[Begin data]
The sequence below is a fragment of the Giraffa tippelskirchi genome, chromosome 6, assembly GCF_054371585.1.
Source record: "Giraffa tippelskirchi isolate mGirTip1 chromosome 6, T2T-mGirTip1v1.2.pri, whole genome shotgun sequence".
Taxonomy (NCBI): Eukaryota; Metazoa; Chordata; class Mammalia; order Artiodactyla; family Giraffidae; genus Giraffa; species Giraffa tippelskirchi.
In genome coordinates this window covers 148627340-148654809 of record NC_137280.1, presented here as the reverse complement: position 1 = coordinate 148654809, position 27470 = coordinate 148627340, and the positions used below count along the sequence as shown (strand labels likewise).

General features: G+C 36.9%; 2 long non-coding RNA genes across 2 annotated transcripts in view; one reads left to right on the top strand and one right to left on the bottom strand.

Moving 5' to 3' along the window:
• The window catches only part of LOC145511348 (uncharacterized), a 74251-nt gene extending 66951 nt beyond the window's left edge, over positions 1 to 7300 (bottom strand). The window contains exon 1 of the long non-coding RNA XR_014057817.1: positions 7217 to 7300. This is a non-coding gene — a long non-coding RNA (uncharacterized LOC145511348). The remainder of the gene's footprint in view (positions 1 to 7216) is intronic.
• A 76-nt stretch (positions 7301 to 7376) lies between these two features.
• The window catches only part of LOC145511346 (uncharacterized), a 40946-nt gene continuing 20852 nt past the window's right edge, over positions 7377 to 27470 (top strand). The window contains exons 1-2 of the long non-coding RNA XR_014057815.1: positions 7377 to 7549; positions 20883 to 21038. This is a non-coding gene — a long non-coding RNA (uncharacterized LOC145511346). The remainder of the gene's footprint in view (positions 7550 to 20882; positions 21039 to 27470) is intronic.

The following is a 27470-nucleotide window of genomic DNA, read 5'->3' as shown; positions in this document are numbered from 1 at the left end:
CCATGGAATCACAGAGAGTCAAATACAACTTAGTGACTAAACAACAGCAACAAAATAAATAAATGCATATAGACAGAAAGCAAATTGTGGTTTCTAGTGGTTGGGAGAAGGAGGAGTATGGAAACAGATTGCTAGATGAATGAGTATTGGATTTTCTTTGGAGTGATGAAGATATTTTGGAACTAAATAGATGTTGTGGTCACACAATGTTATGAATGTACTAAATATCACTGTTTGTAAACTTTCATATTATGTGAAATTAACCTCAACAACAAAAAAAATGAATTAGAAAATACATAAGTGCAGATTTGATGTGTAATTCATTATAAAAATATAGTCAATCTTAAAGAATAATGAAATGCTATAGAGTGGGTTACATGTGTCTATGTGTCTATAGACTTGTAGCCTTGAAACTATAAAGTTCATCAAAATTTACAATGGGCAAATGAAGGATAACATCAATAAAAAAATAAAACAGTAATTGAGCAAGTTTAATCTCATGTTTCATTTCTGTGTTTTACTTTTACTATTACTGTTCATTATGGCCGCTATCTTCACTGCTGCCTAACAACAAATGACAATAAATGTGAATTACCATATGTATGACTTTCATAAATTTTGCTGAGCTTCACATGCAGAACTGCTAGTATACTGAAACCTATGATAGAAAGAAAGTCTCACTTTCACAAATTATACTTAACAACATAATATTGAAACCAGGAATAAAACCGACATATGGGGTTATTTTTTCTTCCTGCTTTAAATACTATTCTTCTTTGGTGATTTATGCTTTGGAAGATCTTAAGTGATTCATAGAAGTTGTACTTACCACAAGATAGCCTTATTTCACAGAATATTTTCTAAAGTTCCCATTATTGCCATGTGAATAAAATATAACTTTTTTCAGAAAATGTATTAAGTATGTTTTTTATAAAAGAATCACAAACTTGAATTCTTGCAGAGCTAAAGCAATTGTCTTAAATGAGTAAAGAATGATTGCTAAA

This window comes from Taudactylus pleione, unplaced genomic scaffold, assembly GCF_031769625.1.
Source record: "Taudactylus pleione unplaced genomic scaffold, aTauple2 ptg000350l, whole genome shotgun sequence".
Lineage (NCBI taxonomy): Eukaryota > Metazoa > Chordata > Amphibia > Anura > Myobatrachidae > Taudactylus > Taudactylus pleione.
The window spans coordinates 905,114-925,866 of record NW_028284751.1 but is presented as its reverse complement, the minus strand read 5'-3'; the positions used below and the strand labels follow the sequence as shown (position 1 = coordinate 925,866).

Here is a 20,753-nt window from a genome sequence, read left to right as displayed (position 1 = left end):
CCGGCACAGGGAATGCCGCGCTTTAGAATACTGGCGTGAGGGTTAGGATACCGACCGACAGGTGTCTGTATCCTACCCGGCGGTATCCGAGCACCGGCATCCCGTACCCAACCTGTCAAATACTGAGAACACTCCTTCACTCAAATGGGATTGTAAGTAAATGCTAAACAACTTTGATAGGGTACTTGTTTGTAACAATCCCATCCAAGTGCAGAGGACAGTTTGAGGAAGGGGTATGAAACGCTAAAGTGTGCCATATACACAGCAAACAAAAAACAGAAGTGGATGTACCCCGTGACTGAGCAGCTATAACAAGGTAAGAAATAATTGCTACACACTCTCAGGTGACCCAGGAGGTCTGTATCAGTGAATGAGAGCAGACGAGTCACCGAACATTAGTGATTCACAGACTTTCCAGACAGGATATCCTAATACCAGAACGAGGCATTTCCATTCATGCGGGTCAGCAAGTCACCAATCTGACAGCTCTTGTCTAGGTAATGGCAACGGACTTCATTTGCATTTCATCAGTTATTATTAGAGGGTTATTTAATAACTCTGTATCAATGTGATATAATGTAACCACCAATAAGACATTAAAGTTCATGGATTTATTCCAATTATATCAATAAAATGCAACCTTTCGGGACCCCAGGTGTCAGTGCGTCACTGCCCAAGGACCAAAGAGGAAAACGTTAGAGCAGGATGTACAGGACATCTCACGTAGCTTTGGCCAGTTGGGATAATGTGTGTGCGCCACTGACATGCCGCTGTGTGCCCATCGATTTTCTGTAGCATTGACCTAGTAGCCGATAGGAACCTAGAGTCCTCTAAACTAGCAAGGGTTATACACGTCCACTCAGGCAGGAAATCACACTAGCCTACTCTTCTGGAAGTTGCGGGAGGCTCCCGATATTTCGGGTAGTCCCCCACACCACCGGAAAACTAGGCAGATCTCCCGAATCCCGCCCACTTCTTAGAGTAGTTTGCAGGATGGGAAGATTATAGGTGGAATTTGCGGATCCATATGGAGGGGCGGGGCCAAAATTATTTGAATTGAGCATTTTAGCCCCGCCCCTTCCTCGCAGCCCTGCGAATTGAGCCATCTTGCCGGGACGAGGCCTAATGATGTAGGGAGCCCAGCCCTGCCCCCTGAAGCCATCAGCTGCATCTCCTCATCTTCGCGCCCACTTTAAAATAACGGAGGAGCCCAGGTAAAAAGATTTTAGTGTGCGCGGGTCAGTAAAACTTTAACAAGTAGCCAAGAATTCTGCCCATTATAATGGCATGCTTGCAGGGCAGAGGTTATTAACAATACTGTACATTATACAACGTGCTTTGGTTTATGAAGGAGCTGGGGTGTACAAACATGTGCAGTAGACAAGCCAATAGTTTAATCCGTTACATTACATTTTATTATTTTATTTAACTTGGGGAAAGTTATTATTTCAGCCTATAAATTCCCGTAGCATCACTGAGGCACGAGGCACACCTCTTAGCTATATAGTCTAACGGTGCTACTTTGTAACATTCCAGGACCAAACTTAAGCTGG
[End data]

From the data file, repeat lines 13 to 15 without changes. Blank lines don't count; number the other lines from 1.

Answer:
Source record: "Taudactylus pleione unplaced genomic scaffold, aTauple2 ptg000350l, whole genome shotgun sequence".
Lineage (NCBI taxonomy): Eukaryota > Metazoa > Chordata > Amphibia > Anura > Myobatrachidae > Taudactylus > Taudactylus pleione.
The window spans coordinates 905,114-925,866 of record NW_028284751.1 but is presented as its reverse complement, the minus strand read 5'-3'; the positions used below and the strand labels follow the sequence as shown (position 1 = coordinate 925,866).